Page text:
After 40 years in the tech world, Quorum Software President and CEO Gene Austin, MBA ’87, has a lot to share about his career, including lessons learned along the way.
Austin talked about what it’s like to run fast-growing – and not-so-fast-growing – tech businesses and about the strategies and skills necessary to lead them. He spoke Feb. 12 in Dallas before an audience of Olin alumni, corporate executives and others.
Quorum is a leading provider of financial and operations software for the oil and gas business. Austin has led the company since January 2019. Previously, as part of the startup space, Austin spent 15 years as CEO for two software companies: Convio and Bazaarvoice.
Convio was a leading provider of online fundraising tools for nonprofits. Austin joined the company at only $5 million in revenue and led it to a successful IPO in 2010 and a sale in 2012 to Blackbaud. Bazaarvoice is a leading provider of online ratings and reviews where Austin assumed the CEO role in 2013 and led the company to a successful sale to private equity in 2018.
Here are some of Austin’s takeaways.
Early in your career
Spend time on the front line. “What I mean by that is at the point where the company and the customer interact. I don’t care if it’s sales, support, services. It doesn’t really matter. That interaction can shape the way you think as a business leader for the rest of your life, which it has me,” Austin said.
Enjoy the journey
“People are in too big of a hurry career-wise in many cases. I always tell them to ask yourself five questions, and I actually got this from a fellow CEO.”
- Are you growing?
- Are you learning?
- Are you having fun? Is your team fun?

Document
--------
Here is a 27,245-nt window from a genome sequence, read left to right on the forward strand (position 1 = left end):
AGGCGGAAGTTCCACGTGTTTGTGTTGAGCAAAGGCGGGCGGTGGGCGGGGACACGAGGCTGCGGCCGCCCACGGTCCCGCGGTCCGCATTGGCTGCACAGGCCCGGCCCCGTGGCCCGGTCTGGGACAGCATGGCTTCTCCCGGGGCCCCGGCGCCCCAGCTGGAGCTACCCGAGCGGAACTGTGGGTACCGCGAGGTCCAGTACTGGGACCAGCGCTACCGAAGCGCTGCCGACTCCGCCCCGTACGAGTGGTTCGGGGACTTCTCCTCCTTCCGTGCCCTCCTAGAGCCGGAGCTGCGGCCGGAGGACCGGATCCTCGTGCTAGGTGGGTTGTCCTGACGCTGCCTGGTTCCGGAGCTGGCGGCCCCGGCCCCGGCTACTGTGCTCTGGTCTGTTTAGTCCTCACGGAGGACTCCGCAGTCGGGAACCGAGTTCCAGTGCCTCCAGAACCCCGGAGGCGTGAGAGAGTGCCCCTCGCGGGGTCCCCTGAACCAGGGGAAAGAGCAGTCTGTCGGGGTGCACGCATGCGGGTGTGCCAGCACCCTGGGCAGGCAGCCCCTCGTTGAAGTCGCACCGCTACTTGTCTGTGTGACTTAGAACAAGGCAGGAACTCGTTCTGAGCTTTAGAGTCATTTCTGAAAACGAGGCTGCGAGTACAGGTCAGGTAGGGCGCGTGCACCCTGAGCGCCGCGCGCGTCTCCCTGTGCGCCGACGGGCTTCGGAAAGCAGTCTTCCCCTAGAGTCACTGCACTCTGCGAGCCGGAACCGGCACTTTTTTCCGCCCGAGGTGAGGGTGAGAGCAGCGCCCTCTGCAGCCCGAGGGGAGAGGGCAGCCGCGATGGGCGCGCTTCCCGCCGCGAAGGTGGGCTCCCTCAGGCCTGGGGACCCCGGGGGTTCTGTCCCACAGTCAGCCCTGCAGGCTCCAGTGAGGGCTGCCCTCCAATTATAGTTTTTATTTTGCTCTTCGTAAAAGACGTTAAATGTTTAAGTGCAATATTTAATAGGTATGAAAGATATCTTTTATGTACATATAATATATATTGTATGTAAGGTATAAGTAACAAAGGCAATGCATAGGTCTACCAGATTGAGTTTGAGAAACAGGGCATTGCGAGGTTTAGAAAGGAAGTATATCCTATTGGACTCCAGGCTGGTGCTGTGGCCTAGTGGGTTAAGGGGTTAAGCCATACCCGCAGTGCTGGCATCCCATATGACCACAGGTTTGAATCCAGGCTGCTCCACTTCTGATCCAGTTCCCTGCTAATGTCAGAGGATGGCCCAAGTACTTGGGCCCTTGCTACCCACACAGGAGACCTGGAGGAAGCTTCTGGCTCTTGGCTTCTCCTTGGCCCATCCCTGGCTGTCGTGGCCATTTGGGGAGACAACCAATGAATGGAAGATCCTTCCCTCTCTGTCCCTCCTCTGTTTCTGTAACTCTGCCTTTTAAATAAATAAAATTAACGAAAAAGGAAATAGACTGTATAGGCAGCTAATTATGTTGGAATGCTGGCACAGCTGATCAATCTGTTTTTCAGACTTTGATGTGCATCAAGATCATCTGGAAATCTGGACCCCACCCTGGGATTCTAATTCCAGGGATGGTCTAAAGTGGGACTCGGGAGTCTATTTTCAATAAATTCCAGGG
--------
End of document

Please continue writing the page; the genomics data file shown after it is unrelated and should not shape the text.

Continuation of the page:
- Does your boss have your back? “The biggest reason employees become disgruntled is their relationship with their manager, it’s not pay.”
- Do you have a plan for your future? “Not the 5-, 10-year plan, but an immediate plan.” What are your goals for 6, 12, 24 months from now?
“Skills development and eliminating what you don’t like are the two things people should be focused on, in my opinion, for the first 15 to 20 years.”
Put a startup on your bucket list
“If you have the opportunity to join a startup, do it. It is a phenomenal experience, bar none. I was able to join a company called CareerBuilder.com, which is still out there. It’s a massive job board. This was a disruptive ploy. Fifty percent of the revenues for newspapers were from job classifieds back in the 1996 timeframe.”
So you want to take a company public? Think again
“I would ask why, and I would start going through the reasons you should be concerned,” Austin said.
“You will lose 20 percent of your time as a CEO. You will change the way you can talk to your employees and communicate and rally folks because you have to be very careful about making people insiders. The cost just to have an audit will be in excess of a million dollars. And it goes on and on and on.
“Today you have so many other ways to provide liquidity to your investors. The private equity market has money sitting on the shelves.”
How Austin operates as a CEO
The CEO has to balance three things, he said: customers, employees and investors. “I personally start with the customer. I always start with, ‘How is this decision going to impact customers?’ And then I quickly go to employees. I believe if I’m good by both of those two constituents, I will pay off the investor.”
To learn more, watch Austin’s presentation, “What the Tech?”